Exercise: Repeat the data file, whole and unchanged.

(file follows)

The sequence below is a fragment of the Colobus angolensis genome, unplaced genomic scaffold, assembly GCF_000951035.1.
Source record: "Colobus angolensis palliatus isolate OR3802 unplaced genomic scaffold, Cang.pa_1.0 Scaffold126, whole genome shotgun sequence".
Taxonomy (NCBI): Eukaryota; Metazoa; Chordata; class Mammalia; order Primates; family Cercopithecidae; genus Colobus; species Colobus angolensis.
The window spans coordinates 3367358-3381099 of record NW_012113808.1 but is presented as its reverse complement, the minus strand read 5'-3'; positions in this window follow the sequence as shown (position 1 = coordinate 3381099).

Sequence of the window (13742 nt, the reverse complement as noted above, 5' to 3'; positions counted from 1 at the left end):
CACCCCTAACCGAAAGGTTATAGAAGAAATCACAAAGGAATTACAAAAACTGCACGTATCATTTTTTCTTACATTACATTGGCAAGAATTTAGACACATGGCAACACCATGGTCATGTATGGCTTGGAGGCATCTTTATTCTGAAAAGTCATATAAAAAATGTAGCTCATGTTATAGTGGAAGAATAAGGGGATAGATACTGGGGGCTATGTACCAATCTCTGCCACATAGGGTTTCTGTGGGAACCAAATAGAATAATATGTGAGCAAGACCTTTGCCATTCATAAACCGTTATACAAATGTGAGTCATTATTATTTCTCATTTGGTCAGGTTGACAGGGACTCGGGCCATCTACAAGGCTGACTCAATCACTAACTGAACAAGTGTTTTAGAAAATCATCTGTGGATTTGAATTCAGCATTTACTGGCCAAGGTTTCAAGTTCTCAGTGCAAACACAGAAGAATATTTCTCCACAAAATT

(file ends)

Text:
The sequence below is a fragment of the Colobus angolensis genome, unplaced genomic scaffold, assembly GCF_000951035.1.
Source record: "Colobus angolensis palliatus isolate OR3802 unplaced genomic scaffold, Cang.pa_1.0 Scaffold126, whole genome shotgun sequence".
Taxonomy (NCBI): Eukaryota; Metazoa; Chordata; class Mammalia; order Primates; family Cercopithecidae; genus Colobus; species Colobus angolensis.
The window spans coordinates 3367358-3381099 of record NW_012113808.1 but is presented as its reverse complement, the minus strand read 5'-3'; positions in this window follow the sequence as shown (position 1 = coordinate 3381099).

Sequence of the window (13742 nt, the reverse complement as noted above, 5' to 3'; positions counted from 1 at the left end):
CACCCCTAACCGAAAGGTTATAGAAGAAATCACAAAGGAATTACAAAAACTGCACGTATCATTTTTTCTTACATTACATTGGCAAGAATTTAGACACATGGCAACACCATGGTCATGTATGGCTTGGAGGCATCTTTATTCTGAAAAGTCATATAAAAAATGTAGCTCATGTTATAGTGGAAGAATAAGGGGATAGATACTGGGGGCTATGTACCAATCTCTGCCACATAGGGTTTCTGTGGGAACCAAATAGAATAATATGTGAGCAAGACCTTTGCCATTCATAAACCGTTATACAAATGTGAGTCATTATTATTTCTCATTTGGTCAGGTTGACAGGGACTCGGGCCATCTACAAGGCTGACTCAATCACTAACTGAACAAGTGTTTTAGAAAATCATCTGTGGATTTGAATTCAGCATTTACTGGCCAAGGTTTCAAGTTCTCAGTGCAAACACAGAAGAATATTTCTCCACAAAATT